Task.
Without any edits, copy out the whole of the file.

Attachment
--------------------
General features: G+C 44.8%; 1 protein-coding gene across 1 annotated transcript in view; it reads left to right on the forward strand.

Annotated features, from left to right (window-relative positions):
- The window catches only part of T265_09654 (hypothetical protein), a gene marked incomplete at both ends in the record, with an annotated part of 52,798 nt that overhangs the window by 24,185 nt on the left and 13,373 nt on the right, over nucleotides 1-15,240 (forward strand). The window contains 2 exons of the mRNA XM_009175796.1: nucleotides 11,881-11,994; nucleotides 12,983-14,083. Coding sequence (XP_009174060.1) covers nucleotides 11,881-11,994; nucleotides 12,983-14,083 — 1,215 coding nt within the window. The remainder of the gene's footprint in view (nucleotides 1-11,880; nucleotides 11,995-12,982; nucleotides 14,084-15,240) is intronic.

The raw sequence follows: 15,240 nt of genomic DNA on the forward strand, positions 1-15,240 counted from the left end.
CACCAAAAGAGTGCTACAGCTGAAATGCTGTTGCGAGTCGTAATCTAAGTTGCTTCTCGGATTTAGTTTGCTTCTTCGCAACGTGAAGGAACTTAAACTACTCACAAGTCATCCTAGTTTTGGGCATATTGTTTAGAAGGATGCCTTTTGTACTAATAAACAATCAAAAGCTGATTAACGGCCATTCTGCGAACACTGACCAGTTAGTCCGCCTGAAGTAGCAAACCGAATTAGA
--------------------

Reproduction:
General features: G+C 44.8%; 1 protein-coding gene across 1 annotated transcript in view; it reads left to right on the forward strand.

Annotated features, from left to right (window-relative positions):
- The window catches only part of T265_09654 (hypothetical protein), a gene marked incomplete at both ends in the record, with an annotated part of 52,798 nt that overhangs the window by 24,185 nt on the left and 13,373 nt on the right, over nucleotides 1-15,240 (forward strand). The window contains 2 exons of the mRNA XM_009175796.1: nucleotides 11,881-11,994; nucleotides 12,983-14,083. Coding sequence (XP_009174060.1) covers nucleotides 11,881-11,994; nucleotides 12,983-14,083 — 1,215 coding nt within the window. The remainder of the gene's footprint in view (nucleotides 1-11,880; nucleotides 11,995-12,982; nucleotides 14,084-15,240) is intronic.

The raw sequence follows: 15,240 nt of genomic DNA on the forward strand, positions 1-15,240 counted from the left end.
CACCAAAAGAGTGCTACAGCTGAAATGCTGTTGCGAGTCGTAATCTAAGTTGCTTCTCGGATTTAGTTTGCTTCTTCGCAACGTGAAGGAACTTAAACTACTCACAAGTCATCCTAGTTTTGGGCATATTGTTTAGAAGGATGCCTTTTGTACTAATAAACAATCAAAAGCTGATTAACGGCCATTCTGCGAACACTGACCAGTTAGTCCGCCTGAAGTAGCAAACCGAATTAGA